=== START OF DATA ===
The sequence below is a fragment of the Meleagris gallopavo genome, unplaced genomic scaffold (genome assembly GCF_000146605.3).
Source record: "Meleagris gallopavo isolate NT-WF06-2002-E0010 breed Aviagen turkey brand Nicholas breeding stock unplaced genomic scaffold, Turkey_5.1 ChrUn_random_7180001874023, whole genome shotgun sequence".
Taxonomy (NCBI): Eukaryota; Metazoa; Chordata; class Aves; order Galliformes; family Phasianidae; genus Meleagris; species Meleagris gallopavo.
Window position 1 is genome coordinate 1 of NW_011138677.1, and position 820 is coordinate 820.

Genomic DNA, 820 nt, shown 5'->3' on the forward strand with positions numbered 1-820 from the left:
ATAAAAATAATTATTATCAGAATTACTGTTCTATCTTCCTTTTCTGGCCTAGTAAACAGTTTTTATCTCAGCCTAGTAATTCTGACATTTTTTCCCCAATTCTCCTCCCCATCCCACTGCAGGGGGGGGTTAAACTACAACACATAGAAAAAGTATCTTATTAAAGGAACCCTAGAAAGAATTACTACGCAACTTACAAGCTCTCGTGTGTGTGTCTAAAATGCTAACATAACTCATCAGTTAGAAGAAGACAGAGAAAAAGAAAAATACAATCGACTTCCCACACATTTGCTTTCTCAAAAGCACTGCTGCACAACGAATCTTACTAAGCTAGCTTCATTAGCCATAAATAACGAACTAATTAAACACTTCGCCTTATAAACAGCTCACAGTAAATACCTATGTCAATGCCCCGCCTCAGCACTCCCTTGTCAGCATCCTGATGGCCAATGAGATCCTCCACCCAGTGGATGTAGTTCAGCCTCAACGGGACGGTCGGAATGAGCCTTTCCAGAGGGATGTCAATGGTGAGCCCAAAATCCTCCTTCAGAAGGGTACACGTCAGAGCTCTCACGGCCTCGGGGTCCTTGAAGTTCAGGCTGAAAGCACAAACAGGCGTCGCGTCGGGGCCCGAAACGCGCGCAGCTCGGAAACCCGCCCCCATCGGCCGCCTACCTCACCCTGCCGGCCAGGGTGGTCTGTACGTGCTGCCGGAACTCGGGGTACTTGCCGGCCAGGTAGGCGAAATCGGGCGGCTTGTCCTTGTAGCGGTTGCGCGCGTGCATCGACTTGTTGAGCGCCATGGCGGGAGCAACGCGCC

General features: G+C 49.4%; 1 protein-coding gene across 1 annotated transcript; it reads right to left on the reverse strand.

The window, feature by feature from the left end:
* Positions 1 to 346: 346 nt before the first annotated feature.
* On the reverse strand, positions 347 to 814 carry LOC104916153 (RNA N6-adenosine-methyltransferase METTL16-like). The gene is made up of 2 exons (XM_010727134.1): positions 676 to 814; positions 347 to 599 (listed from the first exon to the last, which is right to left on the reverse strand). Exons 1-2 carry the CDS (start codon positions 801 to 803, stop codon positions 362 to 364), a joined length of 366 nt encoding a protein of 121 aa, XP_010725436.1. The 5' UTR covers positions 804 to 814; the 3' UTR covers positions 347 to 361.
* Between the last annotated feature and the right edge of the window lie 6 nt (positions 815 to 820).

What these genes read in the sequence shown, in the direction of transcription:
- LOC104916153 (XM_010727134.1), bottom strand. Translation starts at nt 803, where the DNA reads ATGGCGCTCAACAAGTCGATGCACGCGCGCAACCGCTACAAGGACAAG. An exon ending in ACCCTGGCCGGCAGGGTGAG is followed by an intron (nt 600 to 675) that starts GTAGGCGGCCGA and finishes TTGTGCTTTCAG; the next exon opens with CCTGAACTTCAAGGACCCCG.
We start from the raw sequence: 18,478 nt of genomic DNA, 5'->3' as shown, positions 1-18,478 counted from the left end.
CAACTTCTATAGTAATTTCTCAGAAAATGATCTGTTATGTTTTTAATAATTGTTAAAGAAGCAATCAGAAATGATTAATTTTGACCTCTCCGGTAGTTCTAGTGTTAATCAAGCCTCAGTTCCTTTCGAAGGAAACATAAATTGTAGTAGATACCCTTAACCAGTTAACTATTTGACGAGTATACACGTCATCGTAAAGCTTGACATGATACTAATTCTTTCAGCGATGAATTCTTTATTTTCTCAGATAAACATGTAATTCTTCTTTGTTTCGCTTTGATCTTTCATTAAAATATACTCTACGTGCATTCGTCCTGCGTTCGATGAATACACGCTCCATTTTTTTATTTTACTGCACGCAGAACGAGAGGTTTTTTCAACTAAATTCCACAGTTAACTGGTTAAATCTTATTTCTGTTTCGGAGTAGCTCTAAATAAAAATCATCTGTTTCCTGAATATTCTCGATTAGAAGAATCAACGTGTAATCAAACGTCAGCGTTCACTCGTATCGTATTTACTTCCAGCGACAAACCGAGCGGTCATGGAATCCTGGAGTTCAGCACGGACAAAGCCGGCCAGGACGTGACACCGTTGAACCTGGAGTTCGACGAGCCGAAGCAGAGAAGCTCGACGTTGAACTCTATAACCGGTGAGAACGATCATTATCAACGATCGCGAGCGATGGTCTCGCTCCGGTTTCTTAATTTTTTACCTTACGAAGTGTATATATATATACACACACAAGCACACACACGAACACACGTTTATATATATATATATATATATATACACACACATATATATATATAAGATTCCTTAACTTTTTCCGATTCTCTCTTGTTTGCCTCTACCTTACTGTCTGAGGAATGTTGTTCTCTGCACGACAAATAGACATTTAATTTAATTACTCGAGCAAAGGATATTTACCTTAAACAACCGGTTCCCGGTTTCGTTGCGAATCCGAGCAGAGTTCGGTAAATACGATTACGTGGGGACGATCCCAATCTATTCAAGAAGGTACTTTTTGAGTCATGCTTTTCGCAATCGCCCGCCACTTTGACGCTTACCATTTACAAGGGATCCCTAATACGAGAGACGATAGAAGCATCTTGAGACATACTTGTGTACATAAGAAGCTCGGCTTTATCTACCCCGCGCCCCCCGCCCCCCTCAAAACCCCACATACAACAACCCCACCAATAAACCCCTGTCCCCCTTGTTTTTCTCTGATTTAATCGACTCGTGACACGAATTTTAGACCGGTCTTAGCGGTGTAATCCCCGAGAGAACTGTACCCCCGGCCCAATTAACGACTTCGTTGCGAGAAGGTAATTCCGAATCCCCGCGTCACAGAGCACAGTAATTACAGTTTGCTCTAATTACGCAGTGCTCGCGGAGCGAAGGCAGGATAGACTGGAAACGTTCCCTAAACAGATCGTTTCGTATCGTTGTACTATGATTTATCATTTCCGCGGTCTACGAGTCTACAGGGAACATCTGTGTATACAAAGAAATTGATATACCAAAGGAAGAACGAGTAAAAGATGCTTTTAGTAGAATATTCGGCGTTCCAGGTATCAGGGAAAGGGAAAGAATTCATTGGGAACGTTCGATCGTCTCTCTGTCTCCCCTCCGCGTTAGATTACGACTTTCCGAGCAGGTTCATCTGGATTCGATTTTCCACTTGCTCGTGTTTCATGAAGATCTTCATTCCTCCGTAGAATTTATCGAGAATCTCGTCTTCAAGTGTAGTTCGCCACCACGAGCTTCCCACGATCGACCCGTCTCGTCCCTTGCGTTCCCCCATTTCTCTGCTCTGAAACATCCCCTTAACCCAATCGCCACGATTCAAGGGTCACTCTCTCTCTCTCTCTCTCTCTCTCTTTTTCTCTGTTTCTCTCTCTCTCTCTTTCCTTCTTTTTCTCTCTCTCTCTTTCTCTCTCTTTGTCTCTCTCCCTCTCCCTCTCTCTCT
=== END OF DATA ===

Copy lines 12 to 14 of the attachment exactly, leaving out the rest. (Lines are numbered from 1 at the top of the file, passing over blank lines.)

What these genes read in the sequence shown, in the direction of transcription:
- LOC104916153 (XM_010727134.1), bottom strand. Translation starts at nt 803, where the DNA reads ATGGCGCTCAACAAGTCGATGCACGCGCGCAACCGCTACAAGGACAAG. An exon ending in ACCCTGGCCGGCAGGGTGAG is followed by an intron (nt 600 to 675) that starts GTAGGCGGCCGA and finishes TTGTGCTTTCAG; the next exon opens with CCTGAACTTCAAGGACCCCG.
We start from the raw sequence: 18,478 nt of genomic DNA, 5'->3' as shown, positions 1-18,478 counted from the left end.